Microfilm was invented over 180 years ago and is considered by some to be the archival storage medium of choice to preserve documents. 

But in the 21st century, does microfilm still have a role to play? With digital technologies changing the landscape of how we create, access, and store records, what’s the point of microfilm?

In our article we’ll cover a (brief) history of microfilm, where it’s used today, some benefits of choosing microfilm for records preservation, and the potential future of microfilm. 

As a minor note, we mostly use the term “microfilm” although we may sprinkle in microfiche, too. Microfilm and microfiche are both a part of the microform family. For more info about types of film, see our page “What Kind Of Film Do I Have?”.

History Of Microfilm

Microfilm was invented in 1839 by a fellow named John Dancer. Technically speaking, he created microphotographs, not necessarily the “microfilm roll” we know and love today. The French optician Rene Dagron then expanded upon Dancer’s invention and created more commercially practical applications for microfilm. During the Franco-Prussian War (1870-71), Dagron used carrier pigeons to send messages on microfilm. 

In the 1920s, a New York City banker created the first commercially viable use for microfilm to capture permanent copies of bank records, and then in the 1930s a 35mm microfilm camera paved the way for newspaper preservation, still one of the primary areas that microfilm is utilized. 

World War II brought a jolt to micrographics as it was used for espionage activities as well as regular mail going overseas. In addition, with countries being occupied and concerned about historic records getting destroyed, microfilming was ramped up to ensure that history did not get wiped away. 

From the 1950s through the 1970s, microfilm was adapted as an “active information system” rather than purely a storage medium. Especially in libraries, microfilm blossomed as a primary method to access information because hard copy newsprint was bulky, prone to deterioration, and there was just too much of it to keep organized and stored usefully. 

The 1980s and 1990s continued with microfilm creation as a primary mechanism for record preservation, and also saw the computer start to be utilized in microfilming. Computer output microfilm (COM) was used for items such as insurance documents and catalogs. 

When the 21st century started, digitization was on the rise and continues today. Many collections that were microfilmed decades ago are now being scanned into electronic formats for more rapid access and availability. Some organizations still use and require microfilm, so it’s not going away – even with all the digital technology available, microfilm is an incredible and stable method of preserving records over the long term. 

(Information for this section gathered from the University of California Southern Regional Library Facility website)  

What Is Microfilming?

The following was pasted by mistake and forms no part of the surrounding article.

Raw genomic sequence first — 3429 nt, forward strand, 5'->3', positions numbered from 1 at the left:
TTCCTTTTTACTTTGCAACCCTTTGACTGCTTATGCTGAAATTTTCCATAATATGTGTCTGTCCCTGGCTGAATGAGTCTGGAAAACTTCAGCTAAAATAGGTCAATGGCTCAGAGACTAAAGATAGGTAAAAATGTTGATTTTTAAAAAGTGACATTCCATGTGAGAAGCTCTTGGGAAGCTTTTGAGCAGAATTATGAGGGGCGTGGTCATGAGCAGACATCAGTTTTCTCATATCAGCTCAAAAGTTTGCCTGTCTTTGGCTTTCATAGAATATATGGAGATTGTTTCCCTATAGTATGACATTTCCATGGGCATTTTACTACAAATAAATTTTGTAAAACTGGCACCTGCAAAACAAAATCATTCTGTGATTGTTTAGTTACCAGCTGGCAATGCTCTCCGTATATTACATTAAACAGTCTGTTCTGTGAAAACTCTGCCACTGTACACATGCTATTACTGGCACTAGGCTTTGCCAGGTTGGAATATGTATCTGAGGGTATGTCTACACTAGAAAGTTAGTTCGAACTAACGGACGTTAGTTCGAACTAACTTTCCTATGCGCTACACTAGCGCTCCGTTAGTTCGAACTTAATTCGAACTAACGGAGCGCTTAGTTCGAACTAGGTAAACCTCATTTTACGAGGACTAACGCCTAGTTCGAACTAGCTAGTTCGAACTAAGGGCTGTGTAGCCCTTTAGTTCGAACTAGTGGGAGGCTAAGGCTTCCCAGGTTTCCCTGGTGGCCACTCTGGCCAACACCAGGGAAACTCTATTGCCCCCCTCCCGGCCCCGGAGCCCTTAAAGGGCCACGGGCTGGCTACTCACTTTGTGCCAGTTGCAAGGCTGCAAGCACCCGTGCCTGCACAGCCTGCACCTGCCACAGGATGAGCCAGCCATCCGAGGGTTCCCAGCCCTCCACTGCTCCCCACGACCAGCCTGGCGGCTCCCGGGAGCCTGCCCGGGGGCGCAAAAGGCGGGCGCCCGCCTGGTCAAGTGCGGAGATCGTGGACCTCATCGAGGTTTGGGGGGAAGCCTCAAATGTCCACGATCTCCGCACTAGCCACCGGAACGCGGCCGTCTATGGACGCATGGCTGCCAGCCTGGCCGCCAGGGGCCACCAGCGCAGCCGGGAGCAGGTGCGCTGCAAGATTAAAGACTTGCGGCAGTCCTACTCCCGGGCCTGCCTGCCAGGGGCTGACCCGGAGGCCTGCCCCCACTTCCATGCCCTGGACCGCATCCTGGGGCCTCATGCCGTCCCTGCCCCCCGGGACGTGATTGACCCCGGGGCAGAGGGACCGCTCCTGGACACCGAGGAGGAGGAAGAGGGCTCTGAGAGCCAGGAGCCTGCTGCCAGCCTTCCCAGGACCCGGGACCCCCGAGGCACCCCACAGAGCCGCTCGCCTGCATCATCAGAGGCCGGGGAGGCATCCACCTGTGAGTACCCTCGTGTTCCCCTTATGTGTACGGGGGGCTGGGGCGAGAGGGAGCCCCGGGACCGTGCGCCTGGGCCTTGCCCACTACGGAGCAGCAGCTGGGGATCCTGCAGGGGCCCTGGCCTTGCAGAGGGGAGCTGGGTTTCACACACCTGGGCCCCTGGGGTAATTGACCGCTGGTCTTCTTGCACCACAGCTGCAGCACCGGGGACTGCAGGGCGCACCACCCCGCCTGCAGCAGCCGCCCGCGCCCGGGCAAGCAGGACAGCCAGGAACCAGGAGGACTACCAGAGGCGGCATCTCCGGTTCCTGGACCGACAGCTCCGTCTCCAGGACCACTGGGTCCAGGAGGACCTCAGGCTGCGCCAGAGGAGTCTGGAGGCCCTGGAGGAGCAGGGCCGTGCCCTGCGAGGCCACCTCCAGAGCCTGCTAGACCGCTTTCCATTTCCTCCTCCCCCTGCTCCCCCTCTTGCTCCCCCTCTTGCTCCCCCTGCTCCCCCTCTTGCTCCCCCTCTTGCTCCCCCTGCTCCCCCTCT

Microfilming is the process of turning a document into microfilm. Microfilm most often refers to taking physical records (such as newspapers) and converting them into microfilm. However, there is a process by which you can convert digital images into microfilm: this is called archive writing. 

For the bulk of this section, we’ll be using the traditional interpretation of microfilming (hard copy into microfilm).

How is microfilm created?

To create microfilm, you need what’s called the “original material” as the starting point. The original material can be anything you want preserved on microfilm: newsprint, official record books, medical records, criminal reports, etc.

Once you’ve identified the material you want preserved, a photograph is taken of the material (using a specific camera) and the image is captured on a roll of microfilm. After photographing the material, the microfilm is processed in chemical tanks and then cut into individual rolls. Like the days before digital photography, if you expose the microfilm to light before it’s processed, the film will likely be ruined and you won’t be able to see any images that were captured. 

After creating rolls, the microfilm is packaged in individual containers and labelled for later use. The labelling can be as simple as “Roll 1, Roll 2, Roll 3 …” or contain a bunch of information such as names, dates, addresses, projects, and so on. 

How long does microfilm last?

If stored properly, microfilm has a 500-year lifespan. This makes it great for long-term preservation and minimal storage. 

You might be thinking, “if I have a bunch of microfilm rolls, why wouldn’t I just get them scanned and store them electronically? That lasts forever.” Two responses might help here. 

First, regarding digital images lasting forever, it’s a maybe. Just because something is in digital form doesn’t mean that it’ll be around forever. Like microfilm, digital images and data have to be preserved: if you have your files on a USB drive and the drive dies, those images are gone forever. Or if you delete a file by mistake, gone.